Wednesday, April 01, 2015

What's wrong with everything

Elizabeth Warren versus Jaime Dimon, from 2013.

A meeting between Sen. Elizabeth Warren (D-Mass.) and Jamie Dimon deteriorated almost immediately after the JPMorgan Chase & Co. CEO visited the recently elected senator and consumer advocate at her Capitol Hill office in 2013.

In a new afterword for the release of the paperback version of her book A Fighting Chance, Warren recalls that the tenor of the conversation between the two policy adversaries soured when Dimon complained about financial regulations that she has supported:

When the conversation turned to financial regulation and Dimon began complaining about all the burdensome rules his bank had to follow, I finally interrupted. I was polite, but definite. No, I didn’t think the biggest banks were overregulated. In fact, I couldn’t believe he was complaining about regulatory constraints less than a year after his bank had lost billions in the infamous London Whale high-risk trading episode. I said I thought the banks were still taking on too much risk and that they seemed to believe the taxpayers would bail them out -- again -- if something went wrong.

Our exchange heated up quickly. By the time we got to the Consumer Financial Protection Bureau, we weren’t quite shouting, but we were definitely raising our voices. At this point -- early in 2013 -- Rich Cordray was still serving as director of the consumer agency under a recess appointment; he hadn’t yet been confirmed by the Senate, which meant that the agency was vulnerable to legal challenges over its work. Dimon told me what he thought it would take to get Congress to confirm a director, terms that included gutting the agency’s power to regulate banks like his. By this point I was furious. Dodd-Frank had created default provisions that would automatically go into effect if there was no confirmed director, and his bank was almost certainly not in compliance with the those rules. I told him that if that happened, “I think you guys are breaking the law.”

Suddenly Dimon got quiet. He leaned back and slowly smiled. “So hit me with a fine. We can afford it.”

As Warren noted in a 2014 Senate Banking Committee hearing, Dimon was proved correct: Though his bank was forced to pay $20 billion in fines, he still received a significant raise at the end of 2013.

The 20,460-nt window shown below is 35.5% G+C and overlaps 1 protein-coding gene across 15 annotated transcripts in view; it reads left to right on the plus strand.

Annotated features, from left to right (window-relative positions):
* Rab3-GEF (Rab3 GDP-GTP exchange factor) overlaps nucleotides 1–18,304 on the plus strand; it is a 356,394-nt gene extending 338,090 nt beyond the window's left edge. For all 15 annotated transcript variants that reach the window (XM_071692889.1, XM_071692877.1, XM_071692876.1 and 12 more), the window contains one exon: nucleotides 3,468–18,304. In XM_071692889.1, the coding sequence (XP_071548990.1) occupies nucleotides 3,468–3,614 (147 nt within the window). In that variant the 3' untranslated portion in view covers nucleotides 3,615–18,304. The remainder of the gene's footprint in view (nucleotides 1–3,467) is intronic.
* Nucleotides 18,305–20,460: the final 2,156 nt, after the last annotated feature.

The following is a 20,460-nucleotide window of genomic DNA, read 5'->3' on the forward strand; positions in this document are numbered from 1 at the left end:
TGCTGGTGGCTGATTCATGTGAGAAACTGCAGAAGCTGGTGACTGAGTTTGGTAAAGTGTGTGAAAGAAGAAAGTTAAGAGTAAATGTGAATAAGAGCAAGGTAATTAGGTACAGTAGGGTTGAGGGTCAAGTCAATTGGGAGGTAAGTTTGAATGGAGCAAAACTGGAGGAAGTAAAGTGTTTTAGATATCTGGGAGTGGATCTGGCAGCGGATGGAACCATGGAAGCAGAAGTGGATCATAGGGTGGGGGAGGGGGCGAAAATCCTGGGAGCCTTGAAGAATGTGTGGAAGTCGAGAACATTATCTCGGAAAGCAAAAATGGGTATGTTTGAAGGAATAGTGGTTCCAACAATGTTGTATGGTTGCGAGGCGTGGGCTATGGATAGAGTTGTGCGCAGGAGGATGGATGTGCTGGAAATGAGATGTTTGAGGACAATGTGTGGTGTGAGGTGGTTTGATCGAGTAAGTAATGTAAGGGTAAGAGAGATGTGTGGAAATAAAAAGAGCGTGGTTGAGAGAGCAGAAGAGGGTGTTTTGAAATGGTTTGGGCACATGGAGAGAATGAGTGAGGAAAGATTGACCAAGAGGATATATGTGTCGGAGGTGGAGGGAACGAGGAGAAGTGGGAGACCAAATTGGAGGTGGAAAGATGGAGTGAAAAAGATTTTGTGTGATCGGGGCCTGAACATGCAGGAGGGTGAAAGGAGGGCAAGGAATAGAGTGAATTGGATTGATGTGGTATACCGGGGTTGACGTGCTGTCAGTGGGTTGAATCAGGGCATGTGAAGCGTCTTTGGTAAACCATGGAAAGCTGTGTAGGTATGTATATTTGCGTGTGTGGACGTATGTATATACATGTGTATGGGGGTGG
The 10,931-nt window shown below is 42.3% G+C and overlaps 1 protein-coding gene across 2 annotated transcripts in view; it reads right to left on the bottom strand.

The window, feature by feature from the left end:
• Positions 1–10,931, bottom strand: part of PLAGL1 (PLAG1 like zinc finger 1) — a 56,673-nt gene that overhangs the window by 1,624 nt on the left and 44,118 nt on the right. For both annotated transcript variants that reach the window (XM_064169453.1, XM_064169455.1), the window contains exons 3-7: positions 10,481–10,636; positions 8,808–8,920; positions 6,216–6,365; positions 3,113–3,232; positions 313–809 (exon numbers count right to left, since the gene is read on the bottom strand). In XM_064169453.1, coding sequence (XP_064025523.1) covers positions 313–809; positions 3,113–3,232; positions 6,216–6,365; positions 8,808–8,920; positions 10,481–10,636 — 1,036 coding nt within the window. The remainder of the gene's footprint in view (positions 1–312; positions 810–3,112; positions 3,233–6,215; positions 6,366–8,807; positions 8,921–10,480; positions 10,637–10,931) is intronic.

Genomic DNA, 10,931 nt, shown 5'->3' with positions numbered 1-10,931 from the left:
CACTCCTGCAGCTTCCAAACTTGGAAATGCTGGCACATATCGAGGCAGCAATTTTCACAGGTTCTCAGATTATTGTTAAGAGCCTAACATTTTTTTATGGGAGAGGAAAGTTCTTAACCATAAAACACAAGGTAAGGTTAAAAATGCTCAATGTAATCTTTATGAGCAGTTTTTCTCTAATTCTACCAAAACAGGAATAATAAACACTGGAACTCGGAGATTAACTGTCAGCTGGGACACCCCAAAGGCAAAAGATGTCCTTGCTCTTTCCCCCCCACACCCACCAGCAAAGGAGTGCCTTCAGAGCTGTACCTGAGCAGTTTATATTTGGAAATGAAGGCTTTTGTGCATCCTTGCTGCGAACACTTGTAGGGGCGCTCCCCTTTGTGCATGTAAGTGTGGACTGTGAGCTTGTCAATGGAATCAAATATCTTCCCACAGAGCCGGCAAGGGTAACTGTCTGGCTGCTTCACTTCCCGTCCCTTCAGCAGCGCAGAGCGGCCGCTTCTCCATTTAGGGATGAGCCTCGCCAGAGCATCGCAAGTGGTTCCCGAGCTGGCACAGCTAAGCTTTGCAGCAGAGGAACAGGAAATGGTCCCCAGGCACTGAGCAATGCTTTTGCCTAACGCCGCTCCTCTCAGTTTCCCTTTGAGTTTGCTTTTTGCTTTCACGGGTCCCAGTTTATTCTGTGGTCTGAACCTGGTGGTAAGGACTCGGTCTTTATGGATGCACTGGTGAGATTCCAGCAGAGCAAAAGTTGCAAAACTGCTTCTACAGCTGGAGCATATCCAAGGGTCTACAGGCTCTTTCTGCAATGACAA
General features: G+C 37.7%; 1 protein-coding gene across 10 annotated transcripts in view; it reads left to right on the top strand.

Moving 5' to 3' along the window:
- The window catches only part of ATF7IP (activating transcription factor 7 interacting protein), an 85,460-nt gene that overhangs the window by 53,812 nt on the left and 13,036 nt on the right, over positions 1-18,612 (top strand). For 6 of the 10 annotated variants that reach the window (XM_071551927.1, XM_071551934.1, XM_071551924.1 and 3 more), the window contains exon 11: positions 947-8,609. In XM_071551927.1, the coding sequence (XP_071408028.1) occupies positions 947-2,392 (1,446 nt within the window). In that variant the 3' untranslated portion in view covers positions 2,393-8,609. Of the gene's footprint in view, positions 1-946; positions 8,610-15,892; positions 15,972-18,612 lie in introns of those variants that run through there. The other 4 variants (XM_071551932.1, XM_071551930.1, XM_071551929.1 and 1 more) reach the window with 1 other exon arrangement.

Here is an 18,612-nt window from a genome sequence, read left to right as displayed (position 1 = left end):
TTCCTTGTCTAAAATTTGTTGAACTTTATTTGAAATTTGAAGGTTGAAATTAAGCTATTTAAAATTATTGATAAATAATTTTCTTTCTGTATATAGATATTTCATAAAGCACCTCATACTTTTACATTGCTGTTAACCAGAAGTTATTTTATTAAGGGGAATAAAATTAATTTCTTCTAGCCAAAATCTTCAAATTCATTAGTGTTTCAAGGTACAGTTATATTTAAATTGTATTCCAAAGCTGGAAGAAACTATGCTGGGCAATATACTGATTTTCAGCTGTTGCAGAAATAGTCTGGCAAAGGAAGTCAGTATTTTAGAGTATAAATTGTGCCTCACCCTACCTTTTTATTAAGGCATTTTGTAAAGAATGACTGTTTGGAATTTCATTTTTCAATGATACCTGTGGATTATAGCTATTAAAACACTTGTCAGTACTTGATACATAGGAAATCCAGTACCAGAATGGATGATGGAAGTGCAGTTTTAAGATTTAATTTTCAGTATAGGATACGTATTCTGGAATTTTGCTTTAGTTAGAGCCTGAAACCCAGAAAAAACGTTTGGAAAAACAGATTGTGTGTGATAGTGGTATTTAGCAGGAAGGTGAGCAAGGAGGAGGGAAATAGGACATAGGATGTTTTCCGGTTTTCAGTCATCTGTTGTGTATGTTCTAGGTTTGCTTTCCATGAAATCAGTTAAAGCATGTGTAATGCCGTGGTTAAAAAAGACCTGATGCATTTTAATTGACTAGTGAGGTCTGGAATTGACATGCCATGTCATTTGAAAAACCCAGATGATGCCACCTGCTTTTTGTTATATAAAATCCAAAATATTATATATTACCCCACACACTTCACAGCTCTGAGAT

Now, banks like JPMorgan are directing their anger toward Warren, threatening to withhold campaign donations to her fellow Senate Democrats in protest of her advocacy for Wall Street accountability and greater oversight and regulation of financial services institutions.

Bing, bam, and boom.

I would expect that Chuck Schumer, the next Senate minority majority leader, is going to have to rein Warren in or knuckle under to Dimon -- or both -- sooner than later.  In a different world (hell, even in a different country) things could, and did, go... differently.

Prosecute bankers?!  ShockedIsay.  Would politicians actually go after lobbyists who bribe them?  And not with fines but with handcuffs?  Not even with slaps on the wrist in the Texas Legislature, as we already know, but -- God forbid -- in Congress?

The banks' confidence in their ability to get away with something that smells like bribery is such that they appear to have telegraphed their quid pro quo offer to a major wire service. But even that understates how broken our system has become. Washington pundits are preoccupied with the question of whether the banks' threat to withhold contributions will impact the pending presidential campaign of Hillary Clinton. No one seems to wonder whether it's a problem if the banks, as they appear to, have bought the system.

Our system has become so broken that those participating in it can ignore corruption when it is staring them right in the face. Or worse, they are just waiting to profit from it themselves.

Get. The Money. Out. Of The System.

At Easter season, during Holy Week, as Passover seders are scheduled... even an atheist knows that Jesus said, "Love one another..." and still beat bankers with a whip.

1 comment:

Gadfly said...

Let's not forget that Dear Leader also loves Jamie Dimon and other banksters more than homeowners: